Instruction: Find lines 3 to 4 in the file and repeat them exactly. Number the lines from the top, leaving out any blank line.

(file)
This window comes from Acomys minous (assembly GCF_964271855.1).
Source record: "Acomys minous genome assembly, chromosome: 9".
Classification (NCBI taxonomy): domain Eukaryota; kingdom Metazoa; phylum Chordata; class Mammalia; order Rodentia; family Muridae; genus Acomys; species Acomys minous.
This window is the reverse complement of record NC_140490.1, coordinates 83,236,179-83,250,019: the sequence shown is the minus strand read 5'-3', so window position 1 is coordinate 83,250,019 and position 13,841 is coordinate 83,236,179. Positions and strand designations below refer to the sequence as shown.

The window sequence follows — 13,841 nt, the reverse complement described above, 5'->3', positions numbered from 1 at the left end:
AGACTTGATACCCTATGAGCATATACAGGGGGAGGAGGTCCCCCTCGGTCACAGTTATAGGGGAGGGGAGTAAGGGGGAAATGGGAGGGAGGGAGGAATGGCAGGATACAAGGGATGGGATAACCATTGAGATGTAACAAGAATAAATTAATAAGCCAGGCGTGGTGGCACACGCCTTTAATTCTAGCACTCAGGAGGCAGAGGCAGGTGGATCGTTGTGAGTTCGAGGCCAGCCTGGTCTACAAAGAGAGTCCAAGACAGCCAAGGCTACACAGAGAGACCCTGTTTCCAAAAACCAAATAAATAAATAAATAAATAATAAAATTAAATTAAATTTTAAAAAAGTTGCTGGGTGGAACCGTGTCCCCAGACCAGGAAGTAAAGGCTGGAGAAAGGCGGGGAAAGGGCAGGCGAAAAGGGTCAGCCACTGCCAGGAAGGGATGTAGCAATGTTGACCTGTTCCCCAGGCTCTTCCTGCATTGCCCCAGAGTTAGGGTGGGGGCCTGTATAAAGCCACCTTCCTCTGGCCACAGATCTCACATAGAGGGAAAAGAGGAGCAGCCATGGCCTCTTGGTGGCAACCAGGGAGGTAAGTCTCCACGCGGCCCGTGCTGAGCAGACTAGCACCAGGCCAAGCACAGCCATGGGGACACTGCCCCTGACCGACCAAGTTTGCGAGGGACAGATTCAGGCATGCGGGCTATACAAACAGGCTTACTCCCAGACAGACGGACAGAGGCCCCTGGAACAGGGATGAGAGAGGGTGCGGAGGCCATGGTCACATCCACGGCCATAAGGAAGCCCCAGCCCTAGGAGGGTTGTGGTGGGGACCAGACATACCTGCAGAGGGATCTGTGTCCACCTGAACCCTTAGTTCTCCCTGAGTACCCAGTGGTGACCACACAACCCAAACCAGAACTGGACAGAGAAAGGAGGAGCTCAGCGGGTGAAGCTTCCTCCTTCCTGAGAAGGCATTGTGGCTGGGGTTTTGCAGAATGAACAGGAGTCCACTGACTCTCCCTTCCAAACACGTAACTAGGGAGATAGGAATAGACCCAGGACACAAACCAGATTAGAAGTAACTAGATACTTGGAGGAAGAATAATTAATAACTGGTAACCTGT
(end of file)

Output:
Classification (NCBI taxonomy): domain Eukaryota; kingdom Metazoa; phylum Chordata; class Mammalia; order Rodentia; family Muridae; genus Acomys; species Acomys minous.
This window is the reverse complement of record NC_140490.1, coordinates 83,236,179-83,250,019: the sequence shown is the minus strand read 5'-3', so window position 1 is coordinate 83,250,019 and position 13,841 is coordinate 83,236,179. Positions and strand designations below refer to the sequence as shown.